sense (v) sɛns
a general conscious awareness
"a sense of security"; "a sense of happiness"; "a sense of danger"; "a sense of self"
sense, signified (noun)
the meaning of a word or expression; the way in which a word or expression or situation can be interpreted
"the dictionary gave several senses for the word"; "in the best sense charity is really a duty"; "the signifier is linked to the signified"
sense, sensation, sentience, sentiency, sensory faculty (noun)
the faculty through which the external world is apprehended
"in the dark he had to depend on touch and on his senses of smell and hearing"
common sense, good sense, gumption, horse sense, sense, mother wit (noun)
sound practical judgment
"Common sense is not so common"; "he hasn't got the sense God gave little green apples"; "fortunately she had the good sense to run away"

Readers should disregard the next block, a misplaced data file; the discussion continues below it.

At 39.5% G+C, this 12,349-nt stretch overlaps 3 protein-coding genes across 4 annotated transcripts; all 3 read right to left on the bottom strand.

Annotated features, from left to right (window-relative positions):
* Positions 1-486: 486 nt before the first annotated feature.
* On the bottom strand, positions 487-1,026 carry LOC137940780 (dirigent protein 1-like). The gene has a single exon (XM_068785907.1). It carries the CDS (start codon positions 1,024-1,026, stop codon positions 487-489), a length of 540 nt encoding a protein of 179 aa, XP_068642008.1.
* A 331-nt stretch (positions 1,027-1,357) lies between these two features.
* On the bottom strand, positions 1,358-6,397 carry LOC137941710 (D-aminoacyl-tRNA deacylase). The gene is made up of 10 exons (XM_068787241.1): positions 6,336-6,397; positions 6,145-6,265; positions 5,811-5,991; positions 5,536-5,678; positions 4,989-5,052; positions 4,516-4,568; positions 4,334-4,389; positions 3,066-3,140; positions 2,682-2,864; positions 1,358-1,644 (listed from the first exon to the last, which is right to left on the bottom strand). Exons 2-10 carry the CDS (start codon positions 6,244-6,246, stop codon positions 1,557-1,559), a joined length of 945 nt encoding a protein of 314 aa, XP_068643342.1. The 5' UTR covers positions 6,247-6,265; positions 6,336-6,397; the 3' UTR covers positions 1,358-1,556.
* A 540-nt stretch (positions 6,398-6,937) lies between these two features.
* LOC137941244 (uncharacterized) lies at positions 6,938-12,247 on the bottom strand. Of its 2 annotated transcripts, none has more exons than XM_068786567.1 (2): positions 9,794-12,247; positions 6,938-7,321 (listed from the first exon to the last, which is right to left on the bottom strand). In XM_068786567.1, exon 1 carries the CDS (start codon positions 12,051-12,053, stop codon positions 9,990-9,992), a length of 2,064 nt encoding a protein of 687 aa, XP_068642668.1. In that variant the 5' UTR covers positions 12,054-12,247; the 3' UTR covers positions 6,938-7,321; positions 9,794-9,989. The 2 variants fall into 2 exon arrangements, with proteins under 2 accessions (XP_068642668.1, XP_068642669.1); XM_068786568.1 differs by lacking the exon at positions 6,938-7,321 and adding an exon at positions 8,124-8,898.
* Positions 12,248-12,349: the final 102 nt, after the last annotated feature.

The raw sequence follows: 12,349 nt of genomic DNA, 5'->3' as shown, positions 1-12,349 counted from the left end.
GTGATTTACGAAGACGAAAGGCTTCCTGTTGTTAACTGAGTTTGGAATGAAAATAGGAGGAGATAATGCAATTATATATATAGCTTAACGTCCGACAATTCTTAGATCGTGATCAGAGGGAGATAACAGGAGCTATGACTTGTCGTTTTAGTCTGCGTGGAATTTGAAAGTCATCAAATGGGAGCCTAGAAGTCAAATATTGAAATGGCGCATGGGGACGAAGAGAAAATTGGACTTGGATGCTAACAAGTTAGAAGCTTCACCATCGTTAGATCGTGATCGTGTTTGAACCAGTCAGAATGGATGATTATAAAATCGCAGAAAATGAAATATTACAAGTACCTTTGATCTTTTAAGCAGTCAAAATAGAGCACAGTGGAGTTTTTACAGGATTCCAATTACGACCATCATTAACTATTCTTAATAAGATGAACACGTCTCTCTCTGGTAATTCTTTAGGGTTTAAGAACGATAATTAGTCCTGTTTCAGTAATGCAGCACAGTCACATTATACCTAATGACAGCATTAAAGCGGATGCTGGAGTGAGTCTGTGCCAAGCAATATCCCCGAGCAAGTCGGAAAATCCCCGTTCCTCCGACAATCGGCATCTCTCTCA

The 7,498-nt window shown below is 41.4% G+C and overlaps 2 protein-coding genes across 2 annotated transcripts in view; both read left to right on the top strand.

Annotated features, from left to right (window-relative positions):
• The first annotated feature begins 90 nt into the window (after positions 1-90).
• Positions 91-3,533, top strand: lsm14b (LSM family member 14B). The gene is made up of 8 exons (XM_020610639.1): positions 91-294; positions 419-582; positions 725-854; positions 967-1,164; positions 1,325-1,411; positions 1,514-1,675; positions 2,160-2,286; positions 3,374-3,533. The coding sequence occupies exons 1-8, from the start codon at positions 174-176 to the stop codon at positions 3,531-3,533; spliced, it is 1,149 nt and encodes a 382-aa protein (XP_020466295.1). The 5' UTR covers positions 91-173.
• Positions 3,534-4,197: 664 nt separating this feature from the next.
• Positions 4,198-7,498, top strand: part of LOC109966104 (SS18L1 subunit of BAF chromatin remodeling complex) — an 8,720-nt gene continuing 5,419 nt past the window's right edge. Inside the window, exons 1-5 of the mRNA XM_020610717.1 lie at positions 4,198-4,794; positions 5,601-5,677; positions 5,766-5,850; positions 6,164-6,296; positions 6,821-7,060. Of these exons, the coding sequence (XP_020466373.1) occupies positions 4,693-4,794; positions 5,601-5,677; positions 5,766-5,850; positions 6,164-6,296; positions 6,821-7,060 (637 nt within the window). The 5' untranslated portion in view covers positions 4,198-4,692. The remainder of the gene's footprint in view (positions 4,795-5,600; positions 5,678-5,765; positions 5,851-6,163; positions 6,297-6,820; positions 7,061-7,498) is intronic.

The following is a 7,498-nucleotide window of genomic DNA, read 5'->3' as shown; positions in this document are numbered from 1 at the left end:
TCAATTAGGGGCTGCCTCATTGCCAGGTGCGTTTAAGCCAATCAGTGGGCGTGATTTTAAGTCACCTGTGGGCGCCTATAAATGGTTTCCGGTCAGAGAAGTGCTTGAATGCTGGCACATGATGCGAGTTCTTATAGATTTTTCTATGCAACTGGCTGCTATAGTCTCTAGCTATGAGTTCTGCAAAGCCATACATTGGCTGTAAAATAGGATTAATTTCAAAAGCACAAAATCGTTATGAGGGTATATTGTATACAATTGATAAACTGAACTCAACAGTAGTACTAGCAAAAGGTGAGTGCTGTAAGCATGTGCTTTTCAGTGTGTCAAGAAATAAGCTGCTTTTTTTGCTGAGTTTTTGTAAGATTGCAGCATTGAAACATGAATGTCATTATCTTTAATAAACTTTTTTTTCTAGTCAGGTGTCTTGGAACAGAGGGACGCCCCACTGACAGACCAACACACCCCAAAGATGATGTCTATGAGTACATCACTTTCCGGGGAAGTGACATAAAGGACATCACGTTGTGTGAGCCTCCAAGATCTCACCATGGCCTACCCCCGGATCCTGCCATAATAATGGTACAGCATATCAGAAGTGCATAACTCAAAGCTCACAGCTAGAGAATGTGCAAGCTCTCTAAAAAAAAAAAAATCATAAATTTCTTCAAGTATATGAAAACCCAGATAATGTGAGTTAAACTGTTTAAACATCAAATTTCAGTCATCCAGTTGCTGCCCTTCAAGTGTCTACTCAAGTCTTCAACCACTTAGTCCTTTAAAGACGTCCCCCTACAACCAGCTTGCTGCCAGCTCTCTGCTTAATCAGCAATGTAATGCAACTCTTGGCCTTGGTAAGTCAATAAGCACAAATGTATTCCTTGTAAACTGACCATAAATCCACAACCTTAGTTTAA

a natural appreciation or ability
"a keen musical sense"; "a good sense of timing"
feel, sense (verb)
perceive by a physical sensation, e.g., coming from the skin or muscles
"He felt the wind"; "She felt an object brushing her arm"; "He felt his flesh crawl"; "She felt the heat when she got out of the car"
detect some circumstance or entity automatically
"This robot can sense the presence of people in the room"; "particle detectors sense ionization"
smell, smell out, sense (verb)
become aware of not through the senses but instinctively
"I sense his hostility"; "i smell trouble"; "smell out corruption"
"I sensed the real meaning of his letter"